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Automation Technologies 3/2015

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Automation Technologies 3/2015


MACHINE VISION 6D camera with adaptive perception technology 3D cameras are a better solution than 2D cameras. They do, however, get a bad press as they are often regarded as too complicated and are usually only designed for one specific use. A slightly different universal 3D camera is now opening up new possibilities. In the field of packaging and logistics majority of the inspection is carried out by 2D cameras. In order to make any small recesses and surface structures visible, special lighting is used. The 2D camera then takes the images consecutively with different angles of light or colors. The cost of the entire operation is therefore high and the process involves a lot more variables apart from the performance of the camera itself. This process can be highly simplified using a 3D approach. The arguments against the use of 3D camera is that the initial cost of the camera itself is high and a special version of camera is required for every specific application, with very limited number of system integrators who are 3D-literate. To counter this arguments, the camera manufacturer Matrix vision decided to design, develop and manufacture a 3D camera. Their objective was to be able to maximize the applications and functionality of a single 3D camera. After evaluating the existing 3D procedures, their aim was to be able to combine all the benefits of the existing procedures while eliminating their restrictions. Time of flight Time of Flight (TOF) systems emit light and measure the phase shift of the reflected light (Diagram 1). The distance from the object can be determined as a result of this shift. The measurement is taken very quickly and both moving and stationary objects can be equally well detected. However, the light that is emitted must compete against the ambient light, which means that it is not really possible to use it in an outdoor setting. Multiple reflections can give rise to pseudo-objects. Company name: Matrix Vision GmbH Headquarters: Oppenweiler, Germany Employees: 80 Products: industrial cameras, smart camera, frame grabber, image processing software, Lenses About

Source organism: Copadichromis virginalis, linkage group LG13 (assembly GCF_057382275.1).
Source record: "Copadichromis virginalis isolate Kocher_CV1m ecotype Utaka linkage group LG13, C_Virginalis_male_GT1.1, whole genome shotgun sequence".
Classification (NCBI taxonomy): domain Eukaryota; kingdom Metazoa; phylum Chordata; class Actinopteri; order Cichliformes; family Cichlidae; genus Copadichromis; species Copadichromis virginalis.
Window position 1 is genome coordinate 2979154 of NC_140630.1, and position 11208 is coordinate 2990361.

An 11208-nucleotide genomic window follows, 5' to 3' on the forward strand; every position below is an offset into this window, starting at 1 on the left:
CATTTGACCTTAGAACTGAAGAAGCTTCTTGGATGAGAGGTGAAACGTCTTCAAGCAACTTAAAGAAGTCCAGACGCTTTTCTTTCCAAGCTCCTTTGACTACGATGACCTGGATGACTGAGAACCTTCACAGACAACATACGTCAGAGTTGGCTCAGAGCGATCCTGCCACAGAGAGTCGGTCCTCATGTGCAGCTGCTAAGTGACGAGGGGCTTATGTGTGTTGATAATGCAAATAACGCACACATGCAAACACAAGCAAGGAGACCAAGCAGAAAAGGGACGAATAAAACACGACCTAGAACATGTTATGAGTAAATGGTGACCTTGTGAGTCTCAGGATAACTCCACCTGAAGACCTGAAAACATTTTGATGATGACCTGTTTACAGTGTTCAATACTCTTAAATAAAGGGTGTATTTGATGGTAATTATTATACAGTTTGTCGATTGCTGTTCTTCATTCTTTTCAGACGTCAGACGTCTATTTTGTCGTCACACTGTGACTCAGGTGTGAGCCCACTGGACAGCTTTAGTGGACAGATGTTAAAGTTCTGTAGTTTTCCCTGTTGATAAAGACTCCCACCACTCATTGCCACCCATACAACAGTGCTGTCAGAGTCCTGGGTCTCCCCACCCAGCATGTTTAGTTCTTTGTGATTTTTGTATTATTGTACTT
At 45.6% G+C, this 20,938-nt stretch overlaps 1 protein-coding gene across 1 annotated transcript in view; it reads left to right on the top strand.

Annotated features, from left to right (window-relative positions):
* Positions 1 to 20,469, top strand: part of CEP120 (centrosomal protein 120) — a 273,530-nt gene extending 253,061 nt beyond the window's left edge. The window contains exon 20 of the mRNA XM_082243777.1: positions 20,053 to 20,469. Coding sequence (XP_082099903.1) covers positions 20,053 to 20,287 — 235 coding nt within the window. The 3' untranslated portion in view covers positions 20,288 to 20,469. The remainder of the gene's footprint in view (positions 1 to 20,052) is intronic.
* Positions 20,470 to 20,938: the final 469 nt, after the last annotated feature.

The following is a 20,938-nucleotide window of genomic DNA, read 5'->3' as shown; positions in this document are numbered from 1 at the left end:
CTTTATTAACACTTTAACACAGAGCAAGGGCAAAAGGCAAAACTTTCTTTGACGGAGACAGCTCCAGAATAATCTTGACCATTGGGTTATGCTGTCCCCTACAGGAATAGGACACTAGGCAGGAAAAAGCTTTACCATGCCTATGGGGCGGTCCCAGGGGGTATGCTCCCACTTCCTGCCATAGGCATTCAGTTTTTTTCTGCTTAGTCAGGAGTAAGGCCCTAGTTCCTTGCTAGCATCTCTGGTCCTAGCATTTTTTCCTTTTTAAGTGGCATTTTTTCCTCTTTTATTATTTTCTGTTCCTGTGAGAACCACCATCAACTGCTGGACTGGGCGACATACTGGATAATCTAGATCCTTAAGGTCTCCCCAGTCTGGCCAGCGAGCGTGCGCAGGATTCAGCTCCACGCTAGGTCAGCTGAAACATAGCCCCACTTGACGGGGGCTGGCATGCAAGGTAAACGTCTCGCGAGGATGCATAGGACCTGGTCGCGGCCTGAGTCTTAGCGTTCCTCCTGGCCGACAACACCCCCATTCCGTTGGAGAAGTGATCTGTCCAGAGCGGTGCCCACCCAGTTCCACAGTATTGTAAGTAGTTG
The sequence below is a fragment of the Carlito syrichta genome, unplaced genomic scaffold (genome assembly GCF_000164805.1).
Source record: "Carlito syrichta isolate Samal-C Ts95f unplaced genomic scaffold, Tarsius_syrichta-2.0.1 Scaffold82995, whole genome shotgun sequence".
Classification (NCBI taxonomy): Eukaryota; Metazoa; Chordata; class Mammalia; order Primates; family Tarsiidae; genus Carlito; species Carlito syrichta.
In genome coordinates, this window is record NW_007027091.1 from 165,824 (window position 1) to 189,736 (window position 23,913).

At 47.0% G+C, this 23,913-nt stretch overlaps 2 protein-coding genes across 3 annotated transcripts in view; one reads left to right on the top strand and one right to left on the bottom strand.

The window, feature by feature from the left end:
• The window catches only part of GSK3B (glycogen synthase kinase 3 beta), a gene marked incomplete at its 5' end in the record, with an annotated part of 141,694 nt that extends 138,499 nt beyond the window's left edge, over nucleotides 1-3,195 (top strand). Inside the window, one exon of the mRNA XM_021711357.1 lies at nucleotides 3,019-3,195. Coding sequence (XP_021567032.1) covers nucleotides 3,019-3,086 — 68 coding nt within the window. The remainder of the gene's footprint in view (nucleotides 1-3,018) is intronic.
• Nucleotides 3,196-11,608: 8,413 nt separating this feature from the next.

MACHINE VISION Laser triangulation method In the case of laser triangulation, a laser line is projected onto an object at a defined angle (Diagram 2). The scene is captured by a camera at a different angle. Every change in height results in a shift in the projected line in the image. A height profile can be captured along an individual line as a result of this. In order to record the image, the object is moved underneath the recording system, during which time the recording speed must be synchronized with the speed of movement of the object. The measurement resolution and the scan time are extremely high in this procedure. next page 01 Operating principles for the time of flight method Stripe light projection method Stripe light projection is similar to laser triangulation. However, with this method, several stripes are projected onto the scene at the same time using a projector (Diagram 3). Instead of moving the object, the stripes are moved with the projector until the striped pattern is repeated. This procedure therefore only requires 10 to 30 images instead of hundreds. The accuracy of measurement is extremely high and depends on the angle of projection and the distance between the projector and the camera, which should be kept constant. The downside here is that the system is therefore sensitive to fluctuations in temperature and mechanical strains. A second camera can be used to construct a stereo system. This eliminates the problem of having to hold a hot projector in a constant position. However, the other disadvantages of the procedure still remain. Structured light method Another procedure uses what is known as structured light, where a static light source projects an irregular structure onto the object (Diagram 4). The light source is placed at a defined distance from the camera. The measuring principle is comparable with the stereo procedure. It is possible to achieve an enhanced version of this procedure using two cameras, the benefit of which is that the light source does not need to be kept at a constant angle or distance. The scene is captured with a single image and depth information can be calculated. Nevertheless, the measurement resolution is lower than with stripe light projection, as the projected structure has to be depicted in more than one pixel. 02 Operating principles for the laser triangulation method Dilemma of the 3D procedure 03 Stripe light projection or the frings protection method All of the systems described are constructed for a pre-defined measurement range. The comparison shows that every procedure offers specific benefits for each individual application. This therefore makes the decision more difficult for the user. A universal system that combines all of the benefits and only has a few disadvantages would be a worthwhile objective in terms of development. AUTOMATION TECHNOLOGIES 3/2015


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